JOHANNESBURG, South Africa — The powerful right-wing Conservative Party, after a prolonged internal debate, formally decided Tuesday to urge white voters to oppose reform of apartheid in the nation's historic March 17 referendum.
"I call on all white voters to reject (President Frederik W.) de Klerk's reforms with great enthusiasm in his own referendum," declared Conservative Party leader Andries Treurnicht.
The announcement launched what could be one of the more bitter campaigns in South African political history, with whites battling whites over whether to continue to dismantle apartheid and negotiate a new constitution with the black majority.
If De Klerk loses the referendum, he has said his government will resign and call new parliamentary elections, which many political analysts believe the Conservatives would win.
The Conservatives, who represent virtually all whites who oppose apartheid reform, now hold about one-third of the seats in the white chamber of Parliament and represent at least 1 million of the 3 million eligible white voters.
Conservative leaders wrestled for long hours behind closed doors before deciding to accept De Klerk's challenge. Many wanted to boycott the election because they think the voting procedures and the referendum question, formulated by De Klerk, will give an edge to the ruling National Party. And Treurnicht admitted that a tentative decision by party leaders to boycott the referendum was overruled by the party's caucus.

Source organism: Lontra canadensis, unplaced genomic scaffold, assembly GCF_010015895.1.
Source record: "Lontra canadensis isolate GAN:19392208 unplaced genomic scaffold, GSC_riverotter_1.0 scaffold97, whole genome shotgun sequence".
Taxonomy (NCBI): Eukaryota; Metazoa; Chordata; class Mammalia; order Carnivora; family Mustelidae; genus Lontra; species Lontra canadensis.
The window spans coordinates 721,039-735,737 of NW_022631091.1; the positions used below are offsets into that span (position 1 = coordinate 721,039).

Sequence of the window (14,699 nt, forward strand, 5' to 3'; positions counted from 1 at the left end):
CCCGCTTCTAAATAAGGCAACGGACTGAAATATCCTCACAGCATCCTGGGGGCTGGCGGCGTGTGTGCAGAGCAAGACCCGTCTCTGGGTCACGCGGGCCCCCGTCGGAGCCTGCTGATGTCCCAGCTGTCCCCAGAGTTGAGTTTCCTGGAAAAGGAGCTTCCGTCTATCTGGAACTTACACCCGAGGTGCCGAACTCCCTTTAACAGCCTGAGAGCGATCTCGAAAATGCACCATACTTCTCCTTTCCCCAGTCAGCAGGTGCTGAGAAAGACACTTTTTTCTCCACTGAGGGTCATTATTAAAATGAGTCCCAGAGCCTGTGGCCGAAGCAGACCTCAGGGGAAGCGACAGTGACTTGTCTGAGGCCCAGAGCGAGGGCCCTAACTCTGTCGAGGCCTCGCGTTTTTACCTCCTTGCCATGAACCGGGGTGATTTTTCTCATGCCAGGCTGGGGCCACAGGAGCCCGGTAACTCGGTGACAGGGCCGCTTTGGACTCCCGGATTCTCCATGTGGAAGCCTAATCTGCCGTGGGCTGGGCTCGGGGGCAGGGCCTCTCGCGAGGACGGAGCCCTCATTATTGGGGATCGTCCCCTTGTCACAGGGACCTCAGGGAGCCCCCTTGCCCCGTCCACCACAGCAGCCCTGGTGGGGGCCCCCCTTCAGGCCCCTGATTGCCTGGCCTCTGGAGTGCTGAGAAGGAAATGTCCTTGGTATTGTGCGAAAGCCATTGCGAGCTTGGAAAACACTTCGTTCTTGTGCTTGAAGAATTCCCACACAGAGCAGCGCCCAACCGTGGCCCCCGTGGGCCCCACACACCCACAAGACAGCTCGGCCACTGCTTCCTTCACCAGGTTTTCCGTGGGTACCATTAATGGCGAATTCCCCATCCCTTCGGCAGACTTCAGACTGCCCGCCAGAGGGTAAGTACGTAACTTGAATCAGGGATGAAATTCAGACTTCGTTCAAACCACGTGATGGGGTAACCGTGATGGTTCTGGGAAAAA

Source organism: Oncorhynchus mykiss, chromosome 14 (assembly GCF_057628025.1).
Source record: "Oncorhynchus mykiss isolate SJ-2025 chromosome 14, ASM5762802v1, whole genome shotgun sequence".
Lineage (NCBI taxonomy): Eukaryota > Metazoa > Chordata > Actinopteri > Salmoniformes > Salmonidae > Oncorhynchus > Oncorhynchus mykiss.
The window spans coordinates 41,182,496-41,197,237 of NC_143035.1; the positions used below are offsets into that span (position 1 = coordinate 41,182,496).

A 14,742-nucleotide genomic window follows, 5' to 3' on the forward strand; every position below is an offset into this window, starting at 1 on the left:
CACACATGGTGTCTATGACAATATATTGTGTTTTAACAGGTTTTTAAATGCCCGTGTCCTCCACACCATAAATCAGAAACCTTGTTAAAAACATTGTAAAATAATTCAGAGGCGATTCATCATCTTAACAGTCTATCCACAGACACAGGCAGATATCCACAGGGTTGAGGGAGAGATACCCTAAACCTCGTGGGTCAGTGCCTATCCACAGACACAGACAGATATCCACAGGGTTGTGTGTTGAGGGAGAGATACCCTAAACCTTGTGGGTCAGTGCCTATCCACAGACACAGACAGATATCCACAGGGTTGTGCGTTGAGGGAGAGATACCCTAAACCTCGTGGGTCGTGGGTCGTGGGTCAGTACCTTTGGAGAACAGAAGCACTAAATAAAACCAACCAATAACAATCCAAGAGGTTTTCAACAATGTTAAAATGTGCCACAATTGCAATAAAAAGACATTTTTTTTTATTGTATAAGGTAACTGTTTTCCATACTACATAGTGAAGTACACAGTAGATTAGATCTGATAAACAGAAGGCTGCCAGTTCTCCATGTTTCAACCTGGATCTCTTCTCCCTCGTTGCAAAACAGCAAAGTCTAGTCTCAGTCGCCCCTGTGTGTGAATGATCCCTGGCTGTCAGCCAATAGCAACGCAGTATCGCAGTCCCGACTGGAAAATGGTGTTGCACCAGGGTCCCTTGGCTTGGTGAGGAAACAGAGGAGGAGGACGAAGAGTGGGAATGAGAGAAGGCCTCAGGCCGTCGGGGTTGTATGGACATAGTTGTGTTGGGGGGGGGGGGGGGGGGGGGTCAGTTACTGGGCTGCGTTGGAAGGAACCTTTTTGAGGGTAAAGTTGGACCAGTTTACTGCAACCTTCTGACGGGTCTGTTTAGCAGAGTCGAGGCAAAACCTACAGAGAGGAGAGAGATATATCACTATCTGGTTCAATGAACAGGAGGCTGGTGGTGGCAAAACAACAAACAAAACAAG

The Conservatives have made substantial inroads into National Party support in recent months. And right-wing leaders are confident that they could win a general parliamentary election because of white fears of a black government, as well as unhappiness with the recession and skyrocketing crime rates.
But the Conservatives don't have much hope of defeating the national referendum on De Klerk's policies, which will ask whites, "Do you support continuation of the reform process which the state president began on 2 February, 1990, and which is aimed at a new constitution through negotiation?"
Although the reform program De Klerk launched two years ago has sown deep uncertainty among whites, it also has opened up South Africa to international markets and sports arenas, including the Olympics, for the first time in decades.
Treurnicht complained that, among other things, the referendum campaign period of three weeks is "ridiculously short." He said the government appears to be "in a hurry to surrender power" to the black majority.
He added that even if his party loses the referendum, it would continue to press its demand that the National Party test its legitimacy with a full parliamentary election.
And Treurnicht said a large "no" vote in the referendum would be an indication of the deep dissatisfaction with the government: "Should we lose the referendum, we will have lost one battle, but it's not the end of the struggle for survival of the (white) people."
The Conservatives want to divide South Africa into separate states for whites and black ethnic groups, with the states being politically independent but economically interdependent. The government, the African National Congress and most other political groups strongly oppose dividing South Africa along ethnic lines.